Weird Food: The Most Dangerous Foods You Can Eat

Come from: 2014/04/16

From exotic delicacies to seemingly everyday edibles, these weird food items might look tempting, but proceed with caution—they could actually kill you.



Indigenous to West Africa, but most commonly associated with Jamaica, this fruit can cause severe vomiting if eaten before it’s fully ripe.You’re okay to nosh if the red pod has burst open on its own—just stick with the yellow-hued flesh.



Several African and South American cultures turn this tuber into a filling mash or a dense cake—but only after cooking it very thoroughly. When chewed, raw cassava releases the enzyme linamarase, which converts a compound in the root into cyanide.



Fermented Greenland shark earns its place on the list because the species doesn’t have a urinary tract, which means all waste and potentially toxic substances get filtered into the animal’s meat. It takes a six-month process to render the delicacy safe-to-eat.



What many people would consider gross-out fare worthy of reality TV, the Sardinians call tradition—a sheep’s-milk cheese wriggling with live maggots and banned across the European Union. The larvae inhabiting this pungent pecorino aren’t lethal, but they can survive being swallowed and, consequently, wreak havoc in your intestinal lining. We’ll spare you the graphic details; let’s just say you won’t be leaving your bathroom for a few days.



Speaking of still-moving eats… If you’re feeling daring, you could also sample this Korean preparation of raw baby octopus. Because the cephalopod’s limbs contain neurons, the extremities continue to move and the suction cups maintain their gripping power, even after getting detached from the body and dosed with sesame oil. That means that unless you chew carefully and repeatedly, the suckers could latch onto your mouth and throat on their way down. (Hello, choking hazard!)



Unless you have a nut allergy, you probably wouldn’t think to worry about these crescent-shaped nuggets. But when raw, cashews contain urushiol, which can be fatal in large quantities. The bags of “raw cashews” on grocery-store shelves are deceiving; those kernels have actually been steamed to rid them of the dangerous chemical.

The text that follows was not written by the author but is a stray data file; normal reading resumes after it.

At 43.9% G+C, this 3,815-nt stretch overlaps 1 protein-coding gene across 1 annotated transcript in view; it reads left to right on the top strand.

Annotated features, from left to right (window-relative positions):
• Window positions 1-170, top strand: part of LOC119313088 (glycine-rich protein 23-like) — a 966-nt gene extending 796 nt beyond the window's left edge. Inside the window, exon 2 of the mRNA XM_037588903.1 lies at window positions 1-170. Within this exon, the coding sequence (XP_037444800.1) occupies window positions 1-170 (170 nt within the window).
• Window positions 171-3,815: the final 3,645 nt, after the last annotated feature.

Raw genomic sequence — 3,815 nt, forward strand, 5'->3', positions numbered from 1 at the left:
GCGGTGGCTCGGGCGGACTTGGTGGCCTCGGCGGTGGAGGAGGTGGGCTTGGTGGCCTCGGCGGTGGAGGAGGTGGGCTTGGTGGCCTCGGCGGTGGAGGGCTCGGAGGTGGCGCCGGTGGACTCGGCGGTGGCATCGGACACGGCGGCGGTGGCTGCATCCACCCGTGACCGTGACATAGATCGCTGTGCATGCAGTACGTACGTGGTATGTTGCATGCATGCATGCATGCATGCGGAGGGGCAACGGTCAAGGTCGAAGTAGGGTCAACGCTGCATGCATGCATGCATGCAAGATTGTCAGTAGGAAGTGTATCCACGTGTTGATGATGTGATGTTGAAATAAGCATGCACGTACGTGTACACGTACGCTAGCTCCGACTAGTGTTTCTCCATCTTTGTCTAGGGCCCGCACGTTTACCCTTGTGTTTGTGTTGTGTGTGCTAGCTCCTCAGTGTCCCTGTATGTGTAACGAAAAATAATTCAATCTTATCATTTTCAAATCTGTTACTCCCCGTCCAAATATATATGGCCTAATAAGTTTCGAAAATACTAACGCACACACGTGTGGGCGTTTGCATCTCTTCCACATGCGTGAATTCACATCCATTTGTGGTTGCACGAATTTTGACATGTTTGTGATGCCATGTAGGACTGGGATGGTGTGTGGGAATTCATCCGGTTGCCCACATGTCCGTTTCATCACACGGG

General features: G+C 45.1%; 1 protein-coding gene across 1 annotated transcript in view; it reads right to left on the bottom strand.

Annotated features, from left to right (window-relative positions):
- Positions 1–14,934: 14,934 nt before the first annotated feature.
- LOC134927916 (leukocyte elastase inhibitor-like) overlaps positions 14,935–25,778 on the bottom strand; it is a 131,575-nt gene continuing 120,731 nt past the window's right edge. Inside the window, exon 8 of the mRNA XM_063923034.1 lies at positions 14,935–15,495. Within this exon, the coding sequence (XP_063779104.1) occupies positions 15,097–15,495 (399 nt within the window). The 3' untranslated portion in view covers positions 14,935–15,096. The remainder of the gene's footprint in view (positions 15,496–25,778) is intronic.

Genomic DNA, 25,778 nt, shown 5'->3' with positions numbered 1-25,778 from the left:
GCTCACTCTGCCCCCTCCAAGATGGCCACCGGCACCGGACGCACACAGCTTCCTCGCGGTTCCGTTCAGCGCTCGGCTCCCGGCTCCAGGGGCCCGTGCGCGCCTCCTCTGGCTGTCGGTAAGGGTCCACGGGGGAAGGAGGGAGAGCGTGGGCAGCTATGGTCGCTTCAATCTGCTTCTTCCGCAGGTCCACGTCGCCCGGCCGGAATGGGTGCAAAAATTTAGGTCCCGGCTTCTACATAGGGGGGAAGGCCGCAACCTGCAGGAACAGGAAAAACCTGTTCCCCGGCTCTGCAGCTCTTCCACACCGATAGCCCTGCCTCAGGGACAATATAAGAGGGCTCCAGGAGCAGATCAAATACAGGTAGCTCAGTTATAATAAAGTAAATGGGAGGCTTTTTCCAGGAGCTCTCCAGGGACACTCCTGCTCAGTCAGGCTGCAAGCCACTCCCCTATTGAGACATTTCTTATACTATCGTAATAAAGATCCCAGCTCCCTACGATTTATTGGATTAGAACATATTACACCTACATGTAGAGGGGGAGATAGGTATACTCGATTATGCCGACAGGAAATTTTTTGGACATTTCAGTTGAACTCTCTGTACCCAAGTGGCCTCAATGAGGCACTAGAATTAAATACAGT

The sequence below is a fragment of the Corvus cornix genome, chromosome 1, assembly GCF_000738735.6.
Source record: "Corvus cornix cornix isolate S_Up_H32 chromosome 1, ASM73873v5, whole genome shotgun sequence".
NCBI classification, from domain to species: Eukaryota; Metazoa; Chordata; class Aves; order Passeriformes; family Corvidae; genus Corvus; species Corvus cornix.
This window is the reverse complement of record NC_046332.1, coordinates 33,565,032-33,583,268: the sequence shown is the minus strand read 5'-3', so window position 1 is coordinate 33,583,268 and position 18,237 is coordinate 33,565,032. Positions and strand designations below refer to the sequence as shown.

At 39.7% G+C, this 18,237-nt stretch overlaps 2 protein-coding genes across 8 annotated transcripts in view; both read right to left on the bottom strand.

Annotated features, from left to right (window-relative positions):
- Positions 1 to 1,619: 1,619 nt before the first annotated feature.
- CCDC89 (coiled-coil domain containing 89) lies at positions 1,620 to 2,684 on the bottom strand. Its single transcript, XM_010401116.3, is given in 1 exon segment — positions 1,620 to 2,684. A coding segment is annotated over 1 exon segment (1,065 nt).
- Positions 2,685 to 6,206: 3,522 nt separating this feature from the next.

You won't have any problems if you enjoy the ripened flesh of these violet orbs in jam or jelly; you may have even seen them (or their flowers) used in homeopathy to treat skin wounds and colds. But the leaves, twigs and seeds can present a problem if ingested, specifically in the form of nausea and other more severe forms of sickness.




Adventurous eaters traveling to Namibia might seek out this amphibian creature, whose skin and innards contain a variety of substances toxic to humans. Locals deem them okay to consume after the area’s “third rain,” and once the critters have finished mating. Fair warning: If you eat the wrong bits (or at the wrong time of year), you risk kidney failure.





Relatively hard to find—they’re harvested in the Gulf of Mexico, the Atlantic, and some parts of the Pacific—these bivalves live in a lower oxygen environment than their more widely consumed cousins and, thus, filter way more water to get the nutrients they need. In turn, they may ingest more viruses and bacteria, including hepatitis A, typhoid, and dysentery. If you spot them, ask about the specimens’ origins and avoid those culled from China’s waters as they’ve been responsible for hepatitis outbreaks.




Perhaps the best-known food on this list, delicate slivers of puffer fish (a.k.a. blowfish) can be served only by highly trained chefs because its internal organs—specifically its liver, intestines, and ovaries—have concentrated amounts of a paralytic compound called tetrodotoxin, which can prove fatal for humans if ingested. The more daring preparations contain just a smidge of the potentially lethal substance, which is 1,200 more toxic than cyanide, to give diners a tingly sensation as they eat it.

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